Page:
Comedian Gad Elmaleh discusses his struggles with learning English and observing North American culture
In France and many parts of Europe, the name Gad Elmaleh is a household moniker in the comedy world. The French-Moroccan stand-up comedian has sold out many arenas while using his combination of physical and observational comedy.
Two years ago, he moved to New York to blossom his career in North America. It was no easy task. Elmaleh had to not only learn English but write and perform his show in the language. It begs the question of why he gave up his European fame and fortune.
“If I told you ‘I don’t know’ would you believe me?” laughs Elmaleh over a phone in Los Angeles. “I went through a lot of complex explanations, but I really needed something that could make me excited again. It’s like I have a mistress—France is my wife and English is my mistress and Morocco is my mother.”
It’s no secret that the English language is one of the most complex and difficult to learn. This can be exhausting to someone like Elmaleh.
“Two years ago, I couldn’t even talk like this and have a conversation. I found the difference a few days ago between speaking in English and speaking English,” Elmaleh says. “Speaking in English is thinking in French, my mother tongue, and then translating it in my brain and trying to make people understand you. Speaking English is you saying the words and the expressions. It’s a psychological thing and you have to understand things like the idioms.”
It doesn’t help that many Americans have no interest in correcting Elmaleh’s English when he mispronounces a word.
“I remember telling someone ‘I’m going on a vayyycation,’ and he had no idea what I was talking about. Eventually, he was like ‘Oh you mean vacation.’ Like, come on. I’m trying. Just meet me halfway.”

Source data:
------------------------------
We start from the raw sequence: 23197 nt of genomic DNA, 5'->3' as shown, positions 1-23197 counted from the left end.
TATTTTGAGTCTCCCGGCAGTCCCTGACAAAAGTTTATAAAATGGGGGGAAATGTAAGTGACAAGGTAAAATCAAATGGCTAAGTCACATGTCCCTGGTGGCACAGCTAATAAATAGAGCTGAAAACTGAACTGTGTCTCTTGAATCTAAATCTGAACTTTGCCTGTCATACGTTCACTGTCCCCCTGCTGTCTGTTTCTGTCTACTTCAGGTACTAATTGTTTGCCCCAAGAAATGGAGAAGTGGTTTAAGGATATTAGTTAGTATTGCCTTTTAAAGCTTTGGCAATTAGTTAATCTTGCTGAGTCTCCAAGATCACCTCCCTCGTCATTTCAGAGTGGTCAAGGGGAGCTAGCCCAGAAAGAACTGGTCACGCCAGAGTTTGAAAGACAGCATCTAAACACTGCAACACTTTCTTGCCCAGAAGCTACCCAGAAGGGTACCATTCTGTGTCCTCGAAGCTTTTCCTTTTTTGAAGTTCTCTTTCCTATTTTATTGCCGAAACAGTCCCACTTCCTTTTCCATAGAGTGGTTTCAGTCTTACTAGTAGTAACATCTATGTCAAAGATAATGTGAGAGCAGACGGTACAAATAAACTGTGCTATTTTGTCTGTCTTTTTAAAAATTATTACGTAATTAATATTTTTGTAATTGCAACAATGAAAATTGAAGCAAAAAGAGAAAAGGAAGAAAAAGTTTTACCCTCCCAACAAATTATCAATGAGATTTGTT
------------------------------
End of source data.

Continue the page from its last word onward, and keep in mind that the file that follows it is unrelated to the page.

Elmaleh finds himself in these situations constantly and uses it as material for his show. This style gained him the title of the “Jerry Seinfeld of France.”
“Honestly I don’t like when they compare artists, but when they compare you to someone you admire, I’m not going to complain,” Elmaleh says. “It’s funny because we laugh about it, Jerry and I, because we became friends and I love him.”
Seinfeld has helped Elmaleh grow his career in North America. Elmaleh has opened for Seinfeld and starred in an episode of his web series Comedians in Cars Getting Coffee. This gained the foreign comedian appearances on shows like The Late Show with Stephen Colbert, and Comedy Central’s The Daily Show and Conan.
Elmaleh first met Seinfeld when he voiced his character in the French version of the Bee Movie.
“It was 10 years ago and I felt in a very maybe pretentious way that my comedy connected to his and we needed to share our experiences together,” Elmaleh says. “Sometimes you feel connected to a person’s work and want a chance to meet with them. I looked for that with Jerry.”
While Seinfeld’s show is rooted in the art of nothing, Elmaleh’s is the exact opposite. The comedian loves to critique “everything” about certain cultures, especially Americans.
“Americans are so used to the stand-up of self-deprecation,” Elmaleh says. “It’s in their culture. It switches when I go to Canada. They’re so excited that I make fun of Americans.”
Elmaleh has an English Netflix special debuting in March and plans to write a show about his experience moving to America and finding the “American Dream.”
He is also very excited to test out his English show, Oh My Gad, on a Canadian audience.
“When I make jokes in English and people laugh, the satisfaction is so strong because I feel like I’m earning those laughs,” Elmaleh says. “It’s exactly like if a woman who had no idea who I am fell in love with me, which is impossible.”
Fri., Nov. 3 (6 pm)
Myer Horowitz Theatre
$45.50 at ticketfly.com